Field Station 1: Sediment, Settlement, Sentiment: The Machinic River

Minnesota / Wisconsin

© Andrea Carlson

Between the source regions of the Mississippi River on Lake Itasca and the “Driftless” between Minnesota and Wisconsin lie both its “natural” and “anthropocene” origins. Here, a small creek becomes a torrent, the Dakota and Ojibwa centered their social and spiritual lives, and the U.S. Army Corps of Engineers has directed the river’s flow for almost two centuries. Twenty-nine locks were built and a three-meter-deep channel was dug to transport agricultural and industrial products. These interventions were and are considered evidence of human domination over nature. Field Station 1 resists this approach and views such interventions as open-ended experiments under uncertain conditions.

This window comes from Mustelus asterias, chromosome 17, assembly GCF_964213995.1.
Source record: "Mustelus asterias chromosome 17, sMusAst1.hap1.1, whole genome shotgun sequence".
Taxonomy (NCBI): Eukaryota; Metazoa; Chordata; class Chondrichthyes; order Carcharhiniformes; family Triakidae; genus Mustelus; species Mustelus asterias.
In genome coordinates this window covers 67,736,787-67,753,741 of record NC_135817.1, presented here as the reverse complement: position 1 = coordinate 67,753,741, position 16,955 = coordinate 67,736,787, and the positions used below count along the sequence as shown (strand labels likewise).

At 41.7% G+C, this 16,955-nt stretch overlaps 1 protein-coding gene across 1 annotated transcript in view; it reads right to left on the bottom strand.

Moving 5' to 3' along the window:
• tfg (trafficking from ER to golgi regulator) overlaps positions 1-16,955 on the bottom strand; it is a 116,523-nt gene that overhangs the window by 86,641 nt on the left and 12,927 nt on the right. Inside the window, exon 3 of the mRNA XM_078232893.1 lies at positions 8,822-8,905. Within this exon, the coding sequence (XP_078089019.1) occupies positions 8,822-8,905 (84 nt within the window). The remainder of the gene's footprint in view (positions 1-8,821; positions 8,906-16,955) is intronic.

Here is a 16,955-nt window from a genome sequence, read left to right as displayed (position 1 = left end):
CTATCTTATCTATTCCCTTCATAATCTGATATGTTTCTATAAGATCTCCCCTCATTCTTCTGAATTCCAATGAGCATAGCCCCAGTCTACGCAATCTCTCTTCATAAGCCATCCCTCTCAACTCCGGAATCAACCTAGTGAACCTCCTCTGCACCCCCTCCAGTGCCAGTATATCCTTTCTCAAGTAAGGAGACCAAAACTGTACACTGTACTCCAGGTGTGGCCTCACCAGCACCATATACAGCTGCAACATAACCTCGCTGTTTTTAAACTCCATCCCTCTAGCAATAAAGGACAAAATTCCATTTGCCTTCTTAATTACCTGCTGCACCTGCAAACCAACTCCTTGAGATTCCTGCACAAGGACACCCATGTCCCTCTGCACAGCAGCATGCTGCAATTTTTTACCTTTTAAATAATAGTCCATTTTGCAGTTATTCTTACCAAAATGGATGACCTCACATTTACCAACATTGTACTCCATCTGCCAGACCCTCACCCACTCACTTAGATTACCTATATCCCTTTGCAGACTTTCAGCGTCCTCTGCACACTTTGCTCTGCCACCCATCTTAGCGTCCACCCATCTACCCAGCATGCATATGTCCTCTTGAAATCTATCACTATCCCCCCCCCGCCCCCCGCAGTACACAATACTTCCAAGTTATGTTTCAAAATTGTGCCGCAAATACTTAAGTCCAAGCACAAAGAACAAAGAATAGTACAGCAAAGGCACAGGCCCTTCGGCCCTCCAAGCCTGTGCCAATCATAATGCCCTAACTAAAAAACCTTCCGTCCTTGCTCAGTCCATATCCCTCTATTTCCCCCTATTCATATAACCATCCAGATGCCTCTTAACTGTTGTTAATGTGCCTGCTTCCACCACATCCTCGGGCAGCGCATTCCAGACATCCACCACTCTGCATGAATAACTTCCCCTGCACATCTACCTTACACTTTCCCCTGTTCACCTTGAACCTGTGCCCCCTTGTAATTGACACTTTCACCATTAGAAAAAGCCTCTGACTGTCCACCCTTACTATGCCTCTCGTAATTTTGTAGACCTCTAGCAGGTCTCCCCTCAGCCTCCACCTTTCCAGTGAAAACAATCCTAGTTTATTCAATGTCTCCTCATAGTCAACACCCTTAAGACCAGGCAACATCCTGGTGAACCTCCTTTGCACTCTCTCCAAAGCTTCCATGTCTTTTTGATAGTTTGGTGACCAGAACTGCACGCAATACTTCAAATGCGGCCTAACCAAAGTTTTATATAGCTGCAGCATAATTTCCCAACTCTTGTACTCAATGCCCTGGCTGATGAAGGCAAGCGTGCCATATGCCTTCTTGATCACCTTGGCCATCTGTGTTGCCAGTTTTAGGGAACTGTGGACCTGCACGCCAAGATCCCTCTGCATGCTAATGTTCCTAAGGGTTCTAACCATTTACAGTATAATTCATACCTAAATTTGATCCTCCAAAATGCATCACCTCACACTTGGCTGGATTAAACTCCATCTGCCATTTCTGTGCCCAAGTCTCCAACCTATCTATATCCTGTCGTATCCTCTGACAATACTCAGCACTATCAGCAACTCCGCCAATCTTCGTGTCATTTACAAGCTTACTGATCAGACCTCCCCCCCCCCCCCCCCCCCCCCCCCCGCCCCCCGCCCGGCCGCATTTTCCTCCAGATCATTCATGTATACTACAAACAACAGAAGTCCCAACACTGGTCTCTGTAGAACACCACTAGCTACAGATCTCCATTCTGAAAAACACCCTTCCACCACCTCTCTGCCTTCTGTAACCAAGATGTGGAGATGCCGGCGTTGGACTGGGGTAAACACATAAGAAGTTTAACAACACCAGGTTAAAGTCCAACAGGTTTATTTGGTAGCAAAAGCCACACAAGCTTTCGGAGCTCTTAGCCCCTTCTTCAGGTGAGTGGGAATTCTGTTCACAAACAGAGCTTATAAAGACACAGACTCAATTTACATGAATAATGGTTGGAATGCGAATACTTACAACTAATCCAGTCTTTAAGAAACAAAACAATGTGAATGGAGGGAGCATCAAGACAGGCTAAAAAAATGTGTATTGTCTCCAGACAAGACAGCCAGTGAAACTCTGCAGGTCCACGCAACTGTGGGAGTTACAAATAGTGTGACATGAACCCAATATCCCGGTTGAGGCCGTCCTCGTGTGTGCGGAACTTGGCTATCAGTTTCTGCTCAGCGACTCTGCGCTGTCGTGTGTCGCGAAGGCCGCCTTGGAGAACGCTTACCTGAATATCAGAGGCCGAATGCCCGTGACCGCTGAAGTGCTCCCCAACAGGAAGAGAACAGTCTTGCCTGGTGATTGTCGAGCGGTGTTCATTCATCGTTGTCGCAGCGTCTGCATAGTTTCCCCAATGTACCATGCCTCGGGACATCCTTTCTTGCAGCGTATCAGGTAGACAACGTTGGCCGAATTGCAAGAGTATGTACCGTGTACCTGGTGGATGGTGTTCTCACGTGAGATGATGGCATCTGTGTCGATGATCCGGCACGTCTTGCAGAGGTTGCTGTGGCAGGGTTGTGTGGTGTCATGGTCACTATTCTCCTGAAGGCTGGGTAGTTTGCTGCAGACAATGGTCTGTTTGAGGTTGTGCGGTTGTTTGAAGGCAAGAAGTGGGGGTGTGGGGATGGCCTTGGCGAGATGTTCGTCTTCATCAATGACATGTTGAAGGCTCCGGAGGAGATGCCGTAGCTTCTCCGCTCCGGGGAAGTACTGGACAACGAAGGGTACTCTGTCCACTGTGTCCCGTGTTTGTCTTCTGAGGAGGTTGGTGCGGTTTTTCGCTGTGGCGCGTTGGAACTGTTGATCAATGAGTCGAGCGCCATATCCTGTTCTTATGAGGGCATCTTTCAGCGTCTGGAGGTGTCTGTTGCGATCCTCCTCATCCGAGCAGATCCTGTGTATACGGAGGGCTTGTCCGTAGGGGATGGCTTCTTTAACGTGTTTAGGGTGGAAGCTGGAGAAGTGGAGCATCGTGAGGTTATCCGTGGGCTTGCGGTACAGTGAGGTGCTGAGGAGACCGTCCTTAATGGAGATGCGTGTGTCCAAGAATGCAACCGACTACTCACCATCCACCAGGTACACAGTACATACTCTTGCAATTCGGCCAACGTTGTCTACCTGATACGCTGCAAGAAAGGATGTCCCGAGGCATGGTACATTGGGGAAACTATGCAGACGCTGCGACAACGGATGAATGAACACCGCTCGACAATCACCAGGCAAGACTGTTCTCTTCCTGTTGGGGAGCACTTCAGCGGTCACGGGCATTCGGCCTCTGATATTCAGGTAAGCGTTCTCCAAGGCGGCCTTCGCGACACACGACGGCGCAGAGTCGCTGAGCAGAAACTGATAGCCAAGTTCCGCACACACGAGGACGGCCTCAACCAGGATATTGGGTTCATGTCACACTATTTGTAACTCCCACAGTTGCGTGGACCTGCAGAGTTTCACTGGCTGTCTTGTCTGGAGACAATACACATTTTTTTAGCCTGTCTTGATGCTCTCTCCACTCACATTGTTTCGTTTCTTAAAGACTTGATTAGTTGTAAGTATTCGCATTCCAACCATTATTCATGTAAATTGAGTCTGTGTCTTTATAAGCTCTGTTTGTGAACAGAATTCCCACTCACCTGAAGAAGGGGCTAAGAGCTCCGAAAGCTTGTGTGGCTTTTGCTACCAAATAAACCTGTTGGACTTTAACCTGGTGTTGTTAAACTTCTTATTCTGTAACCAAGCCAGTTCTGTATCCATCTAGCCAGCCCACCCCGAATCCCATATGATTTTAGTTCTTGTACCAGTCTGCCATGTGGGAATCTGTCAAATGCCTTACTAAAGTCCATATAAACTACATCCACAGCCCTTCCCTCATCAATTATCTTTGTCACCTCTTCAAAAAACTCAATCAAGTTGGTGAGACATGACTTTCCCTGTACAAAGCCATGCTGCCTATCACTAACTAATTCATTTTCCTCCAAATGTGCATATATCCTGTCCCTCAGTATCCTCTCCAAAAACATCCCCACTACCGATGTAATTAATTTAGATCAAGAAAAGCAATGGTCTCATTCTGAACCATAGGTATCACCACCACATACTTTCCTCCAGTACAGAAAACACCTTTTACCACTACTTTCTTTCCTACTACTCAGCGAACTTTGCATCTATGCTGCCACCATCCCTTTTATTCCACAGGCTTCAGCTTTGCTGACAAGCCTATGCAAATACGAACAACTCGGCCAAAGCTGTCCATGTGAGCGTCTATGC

Just recently, the U.S. Army Corps of Engineers initiated a public process to decide the future of the oldest dams on the Mississippi River in the Twin Cities area (Minneapolis-Saint Paul). The possibility of dismantling the dams is already meeting with great public interest, which also reflects the importance of the Mississippi River in the collective world and self-image. Field Station 1 considers the river a space of experimentation and speculation. In discussions, installations and walks, it asks who is allowed to experiment with the river, what role social justice and self-determination play in these experiments, how global climate change influences local decisions and how the river links the landscapes upstream and downstream in complex ways.

More about the work of Field Station 1